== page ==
The Brazilian government is drafting a presidential decree to change tax revenue mechanisms, which the economic team argues it will lead to a 1.5 percentage point reduction in the rates levied on all imported products. This is part of president Bolsonaro's administration policy of (gradually) opening the Brazilian economy to foreign competition.
The Governments of Argentina and Brazil Friday agreed to cut down the common external tariffs (CET) by 10% “in a very wide universe of products” after months of tensions among members of Mercosur on the issue.
Former Brazilian presidents Fernando Henrique Cardoso and Lula da Silva signed a statement in which they support Argentina's position in the Mercosur controversy regarding a flat unilateral tariff reduction as sponsored by president Jair Bolsonaro, with the backing of Uruguay, but rejected by President Alberto Fernandez.
Uruguayan President Luis Lacalle Pou said Thursday during the virtual Export Day celebrations that “we like to play on a large court, and not on a small, protected one.”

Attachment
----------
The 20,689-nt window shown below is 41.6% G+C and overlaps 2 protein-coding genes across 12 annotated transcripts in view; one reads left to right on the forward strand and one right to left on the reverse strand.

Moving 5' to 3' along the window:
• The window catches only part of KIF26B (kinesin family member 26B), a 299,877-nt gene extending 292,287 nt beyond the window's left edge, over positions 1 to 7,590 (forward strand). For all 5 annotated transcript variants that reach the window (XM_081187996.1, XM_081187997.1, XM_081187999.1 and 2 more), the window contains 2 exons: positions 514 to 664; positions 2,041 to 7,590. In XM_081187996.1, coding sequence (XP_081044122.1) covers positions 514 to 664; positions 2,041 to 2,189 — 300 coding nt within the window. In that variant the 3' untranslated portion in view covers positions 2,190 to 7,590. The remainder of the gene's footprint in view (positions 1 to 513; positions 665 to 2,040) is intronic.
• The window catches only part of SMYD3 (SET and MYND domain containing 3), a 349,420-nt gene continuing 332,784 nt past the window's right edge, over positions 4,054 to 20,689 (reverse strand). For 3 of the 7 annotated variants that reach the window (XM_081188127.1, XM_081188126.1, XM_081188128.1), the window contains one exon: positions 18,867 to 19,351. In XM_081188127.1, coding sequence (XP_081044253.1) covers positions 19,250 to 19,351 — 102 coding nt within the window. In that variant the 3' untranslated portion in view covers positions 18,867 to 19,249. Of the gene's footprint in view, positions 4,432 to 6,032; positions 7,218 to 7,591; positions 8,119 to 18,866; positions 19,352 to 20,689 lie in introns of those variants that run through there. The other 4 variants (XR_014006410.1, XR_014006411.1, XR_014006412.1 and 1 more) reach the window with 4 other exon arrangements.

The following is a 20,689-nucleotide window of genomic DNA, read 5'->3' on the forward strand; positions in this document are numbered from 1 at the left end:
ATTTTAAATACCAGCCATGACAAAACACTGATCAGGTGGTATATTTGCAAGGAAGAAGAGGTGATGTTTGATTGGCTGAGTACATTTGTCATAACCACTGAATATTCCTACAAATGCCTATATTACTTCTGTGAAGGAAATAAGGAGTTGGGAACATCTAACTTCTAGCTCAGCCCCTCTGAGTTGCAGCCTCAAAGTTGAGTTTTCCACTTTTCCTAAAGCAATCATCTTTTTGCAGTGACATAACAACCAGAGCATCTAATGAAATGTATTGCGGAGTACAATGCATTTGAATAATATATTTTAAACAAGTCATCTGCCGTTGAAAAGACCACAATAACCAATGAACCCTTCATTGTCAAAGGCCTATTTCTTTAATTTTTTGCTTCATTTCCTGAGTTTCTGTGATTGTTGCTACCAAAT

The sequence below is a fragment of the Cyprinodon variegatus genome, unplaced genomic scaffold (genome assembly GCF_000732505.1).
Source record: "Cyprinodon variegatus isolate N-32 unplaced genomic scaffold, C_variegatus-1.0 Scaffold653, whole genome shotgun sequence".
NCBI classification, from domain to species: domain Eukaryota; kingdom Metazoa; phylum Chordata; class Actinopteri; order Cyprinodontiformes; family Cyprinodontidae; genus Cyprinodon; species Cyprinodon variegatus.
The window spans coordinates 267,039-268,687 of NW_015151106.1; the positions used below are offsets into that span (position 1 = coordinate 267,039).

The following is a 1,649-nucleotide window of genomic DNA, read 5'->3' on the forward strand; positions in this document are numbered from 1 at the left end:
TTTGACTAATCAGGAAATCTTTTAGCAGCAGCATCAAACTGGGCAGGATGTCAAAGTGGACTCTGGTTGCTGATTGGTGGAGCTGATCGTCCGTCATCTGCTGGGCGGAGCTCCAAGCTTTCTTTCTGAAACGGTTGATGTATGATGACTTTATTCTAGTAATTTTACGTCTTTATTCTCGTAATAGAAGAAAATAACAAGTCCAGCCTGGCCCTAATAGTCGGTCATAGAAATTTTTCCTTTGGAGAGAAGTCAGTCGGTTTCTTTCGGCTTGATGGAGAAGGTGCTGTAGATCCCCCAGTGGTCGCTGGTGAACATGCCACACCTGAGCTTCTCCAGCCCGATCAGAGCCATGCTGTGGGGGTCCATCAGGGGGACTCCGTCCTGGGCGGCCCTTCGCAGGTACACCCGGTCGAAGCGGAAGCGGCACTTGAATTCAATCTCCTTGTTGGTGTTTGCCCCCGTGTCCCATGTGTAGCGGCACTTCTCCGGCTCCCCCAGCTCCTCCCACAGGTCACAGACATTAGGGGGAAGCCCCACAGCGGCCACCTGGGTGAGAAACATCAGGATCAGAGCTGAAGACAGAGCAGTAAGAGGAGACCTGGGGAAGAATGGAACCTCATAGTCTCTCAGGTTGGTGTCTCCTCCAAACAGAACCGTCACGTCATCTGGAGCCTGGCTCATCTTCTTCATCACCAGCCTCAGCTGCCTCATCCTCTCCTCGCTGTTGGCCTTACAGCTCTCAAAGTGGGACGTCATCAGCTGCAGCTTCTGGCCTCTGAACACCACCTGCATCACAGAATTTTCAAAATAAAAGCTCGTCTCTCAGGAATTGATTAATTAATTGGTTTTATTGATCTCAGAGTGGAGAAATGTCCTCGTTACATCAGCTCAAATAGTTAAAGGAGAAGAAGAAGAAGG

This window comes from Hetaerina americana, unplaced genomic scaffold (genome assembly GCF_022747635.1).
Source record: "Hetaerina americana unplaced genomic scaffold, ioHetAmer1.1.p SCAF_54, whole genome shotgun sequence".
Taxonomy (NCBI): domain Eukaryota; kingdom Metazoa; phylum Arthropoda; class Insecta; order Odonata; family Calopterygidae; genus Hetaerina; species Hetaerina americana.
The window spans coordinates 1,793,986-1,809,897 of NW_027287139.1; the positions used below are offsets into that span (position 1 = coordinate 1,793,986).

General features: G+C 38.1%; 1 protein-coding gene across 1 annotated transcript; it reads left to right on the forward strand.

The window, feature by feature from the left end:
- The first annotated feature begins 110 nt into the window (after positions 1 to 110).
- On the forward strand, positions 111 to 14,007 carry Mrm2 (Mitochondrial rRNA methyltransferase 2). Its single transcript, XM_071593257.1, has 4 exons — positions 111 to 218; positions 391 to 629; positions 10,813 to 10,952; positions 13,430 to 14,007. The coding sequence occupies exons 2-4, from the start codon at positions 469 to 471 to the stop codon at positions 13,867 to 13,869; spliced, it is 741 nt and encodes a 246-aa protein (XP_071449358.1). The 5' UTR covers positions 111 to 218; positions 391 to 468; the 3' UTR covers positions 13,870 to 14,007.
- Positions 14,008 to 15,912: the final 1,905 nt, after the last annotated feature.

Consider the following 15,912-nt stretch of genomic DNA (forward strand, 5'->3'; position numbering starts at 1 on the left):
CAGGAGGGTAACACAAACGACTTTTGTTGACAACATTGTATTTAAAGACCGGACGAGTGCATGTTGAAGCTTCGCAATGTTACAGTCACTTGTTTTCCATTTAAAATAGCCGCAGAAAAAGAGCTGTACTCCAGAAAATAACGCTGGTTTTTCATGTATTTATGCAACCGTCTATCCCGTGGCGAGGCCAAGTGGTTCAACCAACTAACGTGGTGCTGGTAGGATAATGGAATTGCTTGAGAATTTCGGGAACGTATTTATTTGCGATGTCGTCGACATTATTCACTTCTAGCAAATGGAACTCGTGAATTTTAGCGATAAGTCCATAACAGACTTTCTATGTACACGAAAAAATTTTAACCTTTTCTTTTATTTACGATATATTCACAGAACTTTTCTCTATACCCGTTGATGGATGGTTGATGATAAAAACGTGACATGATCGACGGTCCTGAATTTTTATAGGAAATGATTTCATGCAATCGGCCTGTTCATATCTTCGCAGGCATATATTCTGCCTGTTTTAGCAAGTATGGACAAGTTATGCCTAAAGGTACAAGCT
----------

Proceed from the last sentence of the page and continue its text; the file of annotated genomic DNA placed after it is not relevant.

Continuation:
Argentina's Ambassador to Mercosur Mariano Kestelboim Sunday said he favoured “a new common external tariff that promotes productive development.”
Brazil has reduced import taxes and tariffs to zero for products used to combat Covid-19, including syringes and needles classified under codes 9018.31.11, 9018.31.19, 9018.31.90, 9018.32.19, and 9018.39.10 of the Mercosur Common Nomenclature. The products are included in the list of temporary tariff reductions covered by Gecex (Executive Management Committee of the Chamber of Foreign Trade), Resolution 17, from 17 March 2020.
Despite the Trump administration's tariffs on Chinese goods and the ongoing COVID-19 pandemic, U.S. imports from China are surging as the year 2020 draws to a close, The New York Times reported.
France will require online technology giants to pay a new digital tax on their 2020 earnings, the finance ministry said on Wednesday, despite Washington's warning that it could retaliate with new tariffs on French imports.
About 3,500 U.S. companies, including Tesla Inc, Ford Motor Co, Target Corp, Walgreen Co, and Home Depot have sued the Trump administration in the last two weeks over the imposition of tariffs on more than US$300 billion in Chinese-made goods.
The United States reported last week the sale of 30,000 tons of rice to Brazil. This follows on the decision from the Brazilian Chamber of Foreign Trade (Camex) to slash tariffs on rice to zero, helping to reduce the price of the grain for consumers.